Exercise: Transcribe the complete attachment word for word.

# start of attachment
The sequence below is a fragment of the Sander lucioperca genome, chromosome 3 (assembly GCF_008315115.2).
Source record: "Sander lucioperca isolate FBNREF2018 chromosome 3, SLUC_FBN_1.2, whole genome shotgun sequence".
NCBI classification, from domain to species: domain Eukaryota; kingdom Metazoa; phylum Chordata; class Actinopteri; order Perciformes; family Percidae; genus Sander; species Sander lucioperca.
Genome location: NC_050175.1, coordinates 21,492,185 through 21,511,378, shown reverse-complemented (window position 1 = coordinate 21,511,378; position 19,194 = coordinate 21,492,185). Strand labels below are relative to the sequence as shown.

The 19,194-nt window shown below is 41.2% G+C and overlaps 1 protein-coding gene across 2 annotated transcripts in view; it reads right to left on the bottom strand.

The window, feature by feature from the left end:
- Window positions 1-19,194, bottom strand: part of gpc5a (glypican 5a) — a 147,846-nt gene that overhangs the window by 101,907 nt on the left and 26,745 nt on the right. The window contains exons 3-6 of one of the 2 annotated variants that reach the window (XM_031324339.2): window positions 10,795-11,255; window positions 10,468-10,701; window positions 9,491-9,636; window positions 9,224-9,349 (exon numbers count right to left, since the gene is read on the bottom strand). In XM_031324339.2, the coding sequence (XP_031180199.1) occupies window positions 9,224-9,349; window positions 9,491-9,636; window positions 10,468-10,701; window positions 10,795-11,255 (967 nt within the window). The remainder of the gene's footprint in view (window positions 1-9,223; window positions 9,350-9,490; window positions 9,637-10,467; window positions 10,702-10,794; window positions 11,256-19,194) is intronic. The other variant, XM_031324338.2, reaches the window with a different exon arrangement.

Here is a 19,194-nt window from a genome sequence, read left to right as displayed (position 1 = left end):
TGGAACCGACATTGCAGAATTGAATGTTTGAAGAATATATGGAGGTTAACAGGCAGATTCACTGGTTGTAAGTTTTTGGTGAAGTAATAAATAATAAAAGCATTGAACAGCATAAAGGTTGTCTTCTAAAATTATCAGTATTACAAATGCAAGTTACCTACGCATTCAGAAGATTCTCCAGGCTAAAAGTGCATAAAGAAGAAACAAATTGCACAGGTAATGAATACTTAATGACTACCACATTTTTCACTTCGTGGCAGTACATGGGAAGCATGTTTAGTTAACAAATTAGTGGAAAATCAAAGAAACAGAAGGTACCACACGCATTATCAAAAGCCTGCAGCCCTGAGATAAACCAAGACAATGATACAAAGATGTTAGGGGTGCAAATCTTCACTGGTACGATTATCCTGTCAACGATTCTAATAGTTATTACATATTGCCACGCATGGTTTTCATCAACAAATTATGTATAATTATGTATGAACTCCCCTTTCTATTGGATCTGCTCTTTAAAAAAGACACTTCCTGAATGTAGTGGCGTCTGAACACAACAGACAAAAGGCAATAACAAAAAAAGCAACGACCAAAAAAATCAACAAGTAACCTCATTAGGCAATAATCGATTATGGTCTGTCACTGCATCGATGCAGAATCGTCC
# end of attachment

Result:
The sequence below is a fragment of the Sander lucioperca genome, chromosome 3 (assembly GCF_008315115.2).
Source record: "Sander lucioperca isolate FBNREF2018 chromosome 3, SLUC_FBN_1.2, whole genome shotgun sequence".
NCBI classification, from domain to species: domain Eukaryota; kingdom Metazoa; phylum Chordata; class Actinopteri; order Perciformes; family Percidae; genus Sander; species Sander lucioperca.
Genome location: NC_050175.1, coordinates 21,492,185 through 21,511,378, shown reverse-complemented (window position 1 = coordinate 21,511,378; position 19,194 = coordinate 21,492,185). Strand labels below are relative to the sequence as shown.

The 19,194-nt window shown below is 41.2% G+C and overlaps 1 protein-coding gene across 2 annotated transcripts in view; it reads right to left on the bottom strand.

The window, feature by feature from the left end:
- Window positions 1-19,194, bottom strand: part of gpc5a (glypican 5a) — a 147,846-nt gene that overhangs the window by 101,907 nt on the left and 26,745 nt on the right. The window contains exons 3-6 of one of the 2 annotated variants that reach the window (XM_031324339.2): window positions 10,795-11,255; window positions 10,468-10,701; window positions 9,491-9,636; window positions 9,224-9,349 (exon numbers count right to left, since the gene is read on the bottom strand). In XM_031324339.2, the coding sequence (XP_031180199.1) occupies window positions 9,224-9,349; window positions 9,491-9,636; window positions 10,468-10,701; window positions 10,795-11,255 (967 nt within the window). The remainder of the gene's footprint in view (window positions 1-9,223; window positions 9,350-9,490; window positions 9,637-10,467; window positions 10,702-10,794; window positions 11,256-19,194) is intronic. The other variant, XM_031324338.2, reaches the window with a different exon arrangement.

Here is a 19,194-nt window from a genome sequence, read left to right as displayed (position 1 = left end):
TGGAACCGACATTGCAGAATTGAATGTTTGAAGAATATATGGAGGTTAACAGGCAGATTCACTGGTTGTAAGTTTTTGGTGAAGTAATAAATAATAAAAGCATTGAACAGCATAAAGGTTGTCTTCTAAAATTATCAGTATTACAAATGCAAGTTACCTACGCATTCAGAAGATTCTCCAGGCTAAAAGTGCATAAAGAAGAAACAAATTGCACAGGTAATGAATACTTAATGACTACCACATTTTTCACTTCGTGGCAGTACATGGGAAGCATGTTTAGTTAACAAATTAGTGGAAAATCAAAGAAACAGAAGGTACCACACGCATTATCAAAAGCCTGCAGCCCTGAGATAAACCAAGACAATGATACAAAGATGTTAGGGGTGCAAATCTTCACTGGTACGATTATCCTGTCAACGATTCTAATAGTTATTACATATTGCCACGCATGGTTTTCATCAACAAATTATGTATAATTATGTATGAACTCCCCTTTCTATTGGATCTGCTCTTTAAAAAAGACACTTCCTGAATGTAGTGGCGTCTGAACACAACAGACAAAAGGCAATAACAAAAAAAGCAACGACCAAAAAAATCAACAAGTAACCTCATTAGGCAATAATCGATTATGGTCTGTCACTGCATCGATGCAGAATCGTCC